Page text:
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Breastfeeding with implants is much like breastfeeding without them, although some women who have had their breasts augmented may experienced a decreased milk supply. This can occur if the surgery is done incorrectly and milk ducts are damaged, or if the nipples are cut during the incision. If nerves within the nipples are damaged, they may not be stimulated enough to tell the brain to make more milk. This could lead to an insufficient supply in some women, although this can often be overcome with sufficient treatment.
As with any woman, those who will be breastfeeding with implants should begin the nursing relationship as soon after birth as possible. This will allow the mother and child to begin breast stimulation right away to help bring in the mother's milk. Infants should be fed on demand rather than on a rigid schedule because the more a baby nurses, the more milk the mother's body will produce. Those who have had implants which involved an incision through one or both nipples may need extra stimulation if nerve damage is present.
Many women who attempt breastfeeding with implants will have no issues at all. Those who do have significant nerve damage may need added support to stimulate milk production. Nursing more often, taking prolactin stimulating herbs or drugs, and ensuring a proper latch are all important for establishing a good milk supply. Most women can benefit from the advice of a board-certified lactation consultant, a person who is trained in breastfeeding techniques, difficulties, and solutions.
A lactation consult who specializes in helping women with breastfeeding with implants may be the best choice. She will be able to determine whether a baby has a correct latch, if the mother is holding the baby in the right position, and if the baby is being nursed often enough. She'll also have knowledge about herbal remedies and other tactics which can be used to stimulate milk production. A good lactation consultant will also be able to detect if a baby is not getting adequate nourishment based on diaper output, weight gain, and other health factors.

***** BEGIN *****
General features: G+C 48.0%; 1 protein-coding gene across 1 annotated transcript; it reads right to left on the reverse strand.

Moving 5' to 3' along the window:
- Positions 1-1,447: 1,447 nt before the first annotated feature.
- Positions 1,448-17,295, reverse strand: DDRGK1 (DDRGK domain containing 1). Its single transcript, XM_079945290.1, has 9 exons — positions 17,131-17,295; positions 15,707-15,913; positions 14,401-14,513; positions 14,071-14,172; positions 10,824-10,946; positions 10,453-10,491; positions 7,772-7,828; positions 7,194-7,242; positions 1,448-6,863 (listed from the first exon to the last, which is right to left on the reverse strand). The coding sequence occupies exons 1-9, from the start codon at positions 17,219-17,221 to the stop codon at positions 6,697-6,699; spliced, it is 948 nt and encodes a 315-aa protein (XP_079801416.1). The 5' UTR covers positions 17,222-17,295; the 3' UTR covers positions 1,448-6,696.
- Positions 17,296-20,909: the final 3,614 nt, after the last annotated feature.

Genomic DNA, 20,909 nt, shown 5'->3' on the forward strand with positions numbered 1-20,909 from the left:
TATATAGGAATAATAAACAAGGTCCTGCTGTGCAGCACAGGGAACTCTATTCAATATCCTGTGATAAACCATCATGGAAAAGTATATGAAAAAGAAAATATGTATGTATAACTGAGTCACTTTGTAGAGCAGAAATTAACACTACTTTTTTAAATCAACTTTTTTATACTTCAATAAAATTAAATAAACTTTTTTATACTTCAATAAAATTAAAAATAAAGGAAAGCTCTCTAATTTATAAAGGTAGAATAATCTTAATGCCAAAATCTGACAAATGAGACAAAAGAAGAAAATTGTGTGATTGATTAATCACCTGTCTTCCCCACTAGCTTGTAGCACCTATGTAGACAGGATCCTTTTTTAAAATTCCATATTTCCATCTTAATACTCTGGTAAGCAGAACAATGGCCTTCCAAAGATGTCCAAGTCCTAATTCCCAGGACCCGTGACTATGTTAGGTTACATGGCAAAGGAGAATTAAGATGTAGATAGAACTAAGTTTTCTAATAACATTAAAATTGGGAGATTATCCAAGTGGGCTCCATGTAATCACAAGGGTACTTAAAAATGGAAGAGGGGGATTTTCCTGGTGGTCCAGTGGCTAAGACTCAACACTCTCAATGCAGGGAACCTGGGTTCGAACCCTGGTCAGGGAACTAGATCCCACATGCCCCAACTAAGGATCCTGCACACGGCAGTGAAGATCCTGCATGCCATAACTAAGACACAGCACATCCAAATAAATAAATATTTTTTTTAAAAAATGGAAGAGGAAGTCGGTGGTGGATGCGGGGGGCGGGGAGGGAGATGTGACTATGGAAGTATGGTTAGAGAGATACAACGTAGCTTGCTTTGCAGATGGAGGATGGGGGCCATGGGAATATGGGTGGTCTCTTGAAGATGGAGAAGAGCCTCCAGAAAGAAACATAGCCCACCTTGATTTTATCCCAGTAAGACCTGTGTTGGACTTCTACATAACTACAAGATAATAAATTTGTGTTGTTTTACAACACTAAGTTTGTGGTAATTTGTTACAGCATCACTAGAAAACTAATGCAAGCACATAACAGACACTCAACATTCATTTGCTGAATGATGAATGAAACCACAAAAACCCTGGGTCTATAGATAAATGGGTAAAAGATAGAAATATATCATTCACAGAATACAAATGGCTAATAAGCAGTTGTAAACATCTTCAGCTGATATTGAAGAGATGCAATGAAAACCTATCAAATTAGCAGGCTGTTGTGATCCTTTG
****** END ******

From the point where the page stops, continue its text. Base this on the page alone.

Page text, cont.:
Occasionally exclusive breastfeeding with implants is not possible. In these situations, mothers are advised to give babies as much milk as possible and then to supplement either with donated breast milk or infant formula. Breast milk is advised by many health organizations, but formula is considered a suitable alternative for when this is not available.
There is no indication that having silicon or saline implants has any negative health effects for the nursing mother or her baby. Neither material has been known to leak into breast milk. In the rare event that a leak did occur, there is no proof that either substance would be harmful to the breastfeeding infant.